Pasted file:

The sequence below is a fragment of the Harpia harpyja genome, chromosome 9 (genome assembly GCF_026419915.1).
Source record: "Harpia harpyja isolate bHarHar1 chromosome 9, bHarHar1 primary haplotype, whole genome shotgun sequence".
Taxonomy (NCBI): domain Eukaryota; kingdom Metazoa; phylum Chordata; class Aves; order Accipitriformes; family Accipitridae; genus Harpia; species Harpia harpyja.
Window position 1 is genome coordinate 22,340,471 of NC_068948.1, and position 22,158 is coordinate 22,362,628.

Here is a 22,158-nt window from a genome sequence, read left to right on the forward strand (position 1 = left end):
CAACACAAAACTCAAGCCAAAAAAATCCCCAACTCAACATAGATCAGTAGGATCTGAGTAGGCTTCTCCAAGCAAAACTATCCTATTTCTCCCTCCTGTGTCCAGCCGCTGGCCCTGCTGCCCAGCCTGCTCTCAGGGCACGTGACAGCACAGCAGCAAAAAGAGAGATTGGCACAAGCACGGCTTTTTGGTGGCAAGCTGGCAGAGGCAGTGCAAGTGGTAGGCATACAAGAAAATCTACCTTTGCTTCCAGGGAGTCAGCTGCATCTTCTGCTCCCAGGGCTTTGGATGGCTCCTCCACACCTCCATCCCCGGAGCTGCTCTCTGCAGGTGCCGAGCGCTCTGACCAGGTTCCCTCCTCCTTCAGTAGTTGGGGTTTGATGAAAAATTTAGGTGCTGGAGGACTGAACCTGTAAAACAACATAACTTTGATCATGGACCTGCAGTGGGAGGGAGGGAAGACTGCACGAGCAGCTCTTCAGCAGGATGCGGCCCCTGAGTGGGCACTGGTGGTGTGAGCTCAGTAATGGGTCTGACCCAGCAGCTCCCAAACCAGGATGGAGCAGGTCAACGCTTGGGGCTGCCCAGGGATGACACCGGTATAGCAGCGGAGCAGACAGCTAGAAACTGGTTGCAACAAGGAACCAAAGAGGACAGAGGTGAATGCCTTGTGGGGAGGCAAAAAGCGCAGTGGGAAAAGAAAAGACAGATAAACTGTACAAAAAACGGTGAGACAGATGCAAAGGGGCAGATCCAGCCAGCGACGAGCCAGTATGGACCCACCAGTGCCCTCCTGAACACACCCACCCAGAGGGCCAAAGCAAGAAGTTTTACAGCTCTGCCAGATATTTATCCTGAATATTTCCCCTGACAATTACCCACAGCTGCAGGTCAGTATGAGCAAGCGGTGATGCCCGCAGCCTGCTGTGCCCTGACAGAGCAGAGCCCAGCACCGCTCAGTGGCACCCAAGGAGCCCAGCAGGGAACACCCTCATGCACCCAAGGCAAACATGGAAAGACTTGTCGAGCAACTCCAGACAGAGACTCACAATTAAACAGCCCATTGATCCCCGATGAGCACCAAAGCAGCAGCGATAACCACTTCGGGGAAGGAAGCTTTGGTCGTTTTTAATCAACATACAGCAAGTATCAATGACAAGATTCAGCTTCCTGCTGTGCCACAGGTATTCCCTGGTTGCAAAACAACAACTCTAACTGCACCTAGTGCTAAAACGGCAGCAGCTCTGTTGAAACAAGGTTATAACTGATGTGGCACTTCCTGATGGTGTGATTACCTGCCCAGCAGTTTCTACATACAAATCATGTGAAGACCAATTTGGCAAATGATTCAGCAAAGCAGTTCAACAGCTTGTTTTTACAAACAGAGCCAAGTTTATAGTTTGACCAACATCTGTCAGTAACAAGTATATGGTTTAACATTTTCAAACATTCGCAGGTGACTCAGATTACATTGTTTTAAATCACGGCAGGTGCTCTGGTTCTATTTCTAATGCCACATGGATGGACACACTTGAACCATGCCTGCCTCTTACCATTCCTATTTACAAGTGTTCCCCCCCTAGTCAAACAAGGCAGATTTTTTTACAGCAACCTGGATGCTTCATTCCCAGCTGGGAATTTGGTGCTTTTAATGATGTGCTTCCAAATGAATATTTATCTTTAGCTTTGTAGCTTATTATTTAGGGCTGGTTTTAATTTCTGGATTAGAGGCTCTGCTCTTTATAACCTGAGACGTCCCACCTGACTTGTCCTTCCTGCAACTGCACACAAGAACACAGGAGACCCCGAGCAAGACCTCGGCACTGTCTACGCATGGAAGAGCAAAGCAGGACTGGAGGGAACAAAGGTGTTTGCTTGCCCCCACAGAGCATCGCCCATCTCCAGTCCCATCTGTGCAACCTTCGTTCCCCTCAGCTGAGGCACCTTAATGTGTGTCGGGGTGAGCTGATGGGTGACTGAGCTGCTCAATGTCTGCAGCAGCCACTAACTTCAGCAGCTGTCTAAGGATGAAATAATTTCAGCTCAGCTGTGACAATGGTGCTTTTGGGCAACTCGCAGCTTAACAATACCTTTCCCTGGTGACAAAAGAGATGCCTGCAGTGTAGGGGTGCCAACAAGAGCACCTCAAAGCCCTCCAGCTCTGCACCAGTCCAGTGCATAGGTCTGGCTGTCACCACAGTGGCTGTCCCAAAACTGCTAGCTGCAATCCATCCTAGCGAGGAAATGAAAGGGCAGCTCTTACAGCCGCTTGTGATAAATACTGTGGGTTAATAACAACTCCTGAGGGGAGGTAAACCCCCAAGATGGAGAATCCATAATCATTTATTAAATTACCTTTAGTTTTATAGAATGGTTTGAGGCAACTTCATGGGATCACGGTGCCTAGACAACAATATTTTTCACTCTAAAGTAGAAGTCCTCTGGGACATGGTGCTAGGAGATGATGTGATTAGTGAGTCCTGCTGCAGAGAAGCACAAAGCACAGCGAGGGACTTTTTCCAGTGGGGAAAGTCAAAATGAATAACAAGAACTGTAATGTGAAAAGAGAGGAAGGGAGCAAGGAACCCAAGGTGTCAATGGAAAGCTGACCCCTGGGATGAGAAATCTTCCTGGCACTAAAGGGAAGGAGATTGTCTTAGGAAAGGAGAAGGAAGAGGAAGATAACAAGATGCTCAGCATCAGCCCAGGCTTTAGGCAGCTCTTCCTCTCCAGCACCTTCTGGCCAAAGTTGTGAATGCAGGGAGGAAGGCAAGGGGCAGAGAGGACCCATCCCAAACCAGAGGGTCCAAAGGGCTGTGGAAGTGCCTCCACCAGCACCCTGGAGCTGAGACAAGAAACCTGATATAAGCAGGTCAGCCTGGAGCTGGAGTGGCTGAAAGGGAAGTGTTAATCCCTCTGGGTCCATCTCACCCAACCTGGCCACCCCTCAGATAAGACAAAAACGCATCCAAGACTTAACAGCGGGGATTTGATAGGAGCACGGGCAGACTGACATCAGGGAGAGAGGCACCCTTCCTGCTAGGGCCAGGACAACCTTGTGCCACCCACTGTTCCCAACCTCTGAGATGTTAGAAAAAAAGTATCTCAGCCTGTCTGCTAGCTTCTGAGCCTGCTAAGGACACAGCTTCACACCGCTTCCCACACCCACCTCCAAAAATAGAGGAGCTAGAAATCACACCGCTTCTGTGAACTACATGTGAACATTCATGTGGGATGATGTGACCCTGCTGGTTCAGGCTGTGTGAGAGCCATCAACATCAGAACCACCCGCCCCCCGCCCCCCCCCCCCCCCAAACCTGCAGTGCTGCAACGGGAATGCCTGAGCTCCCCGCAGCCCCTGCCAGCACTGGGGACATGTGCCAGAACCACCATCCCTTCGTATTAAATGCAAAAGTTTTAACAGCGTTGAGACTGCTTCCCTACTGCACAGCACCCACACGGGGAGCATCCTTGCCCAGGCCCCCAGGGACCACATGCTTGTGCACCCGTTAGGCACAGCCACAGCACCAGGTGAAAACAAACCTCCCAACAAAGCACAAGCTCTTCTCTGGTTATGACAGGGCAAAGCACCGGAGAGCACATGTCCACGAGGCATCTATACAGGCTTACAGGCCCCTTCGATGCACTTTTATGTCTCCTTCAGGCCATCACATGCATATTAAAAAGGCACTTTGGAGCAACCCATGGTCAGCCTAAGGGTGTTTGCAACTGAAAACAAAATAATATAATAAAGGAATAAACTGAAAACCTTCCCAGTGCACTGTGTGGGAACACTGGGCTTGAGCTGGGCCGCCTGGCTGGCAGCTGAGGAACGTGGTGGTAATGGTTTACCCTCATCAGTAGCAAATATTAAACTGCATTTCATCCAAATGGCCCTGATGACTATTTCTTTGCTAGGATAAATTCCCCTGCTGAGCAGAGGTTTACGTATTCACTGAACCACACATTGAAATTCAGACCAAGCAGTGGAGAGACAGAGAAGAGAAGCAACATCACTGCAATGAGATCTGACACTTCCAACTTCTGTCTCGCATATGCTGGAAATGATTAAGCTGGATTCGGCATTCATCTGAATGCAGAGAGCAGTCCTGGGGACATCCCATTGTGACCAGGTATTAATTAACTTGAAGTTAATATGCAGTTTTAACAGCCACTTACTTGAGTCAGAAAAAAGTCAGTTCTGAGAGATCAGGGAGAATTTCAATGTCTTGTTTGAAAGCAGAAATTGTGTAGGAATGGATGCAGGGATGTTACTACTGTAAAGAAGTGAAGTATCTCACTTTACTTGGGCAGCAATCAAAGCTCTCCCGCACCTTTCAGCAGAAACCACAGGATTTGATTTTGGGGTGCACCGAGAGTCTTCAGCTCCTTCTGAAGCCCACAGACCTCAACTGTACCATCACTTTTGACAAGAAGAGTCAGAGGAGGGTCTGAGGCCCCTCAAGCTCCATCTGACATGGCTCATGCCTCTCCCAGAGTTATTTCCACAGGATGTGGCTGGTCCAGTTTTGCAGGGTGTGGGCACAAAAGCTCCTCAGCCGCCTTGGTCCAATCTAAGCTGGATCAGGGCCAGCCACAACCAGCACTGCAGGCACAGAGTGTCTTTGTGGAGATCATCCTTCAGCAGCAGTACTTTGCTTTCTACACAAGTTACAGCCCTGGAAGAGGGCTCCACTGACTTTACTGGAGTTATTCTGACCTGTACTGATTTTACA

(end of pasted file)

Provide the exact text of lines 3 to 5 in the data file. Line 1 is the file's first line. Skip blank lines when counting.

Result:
Taxonomy (NCBI): domain Eukaryota; kingdom Metazoa; phylum Chordata; class Aves; order Accipitriformes; family Accipitridae; genus Harpia; species Harpia harpyja.
Window position 1 is genome coordinate 22,340,471 of NC_068948.1, and position 22,158 is coordinate 22,362,628.

Here is a 22,158-nt window from a genome sequence, read left to right on the forward strand (position 1 = left end):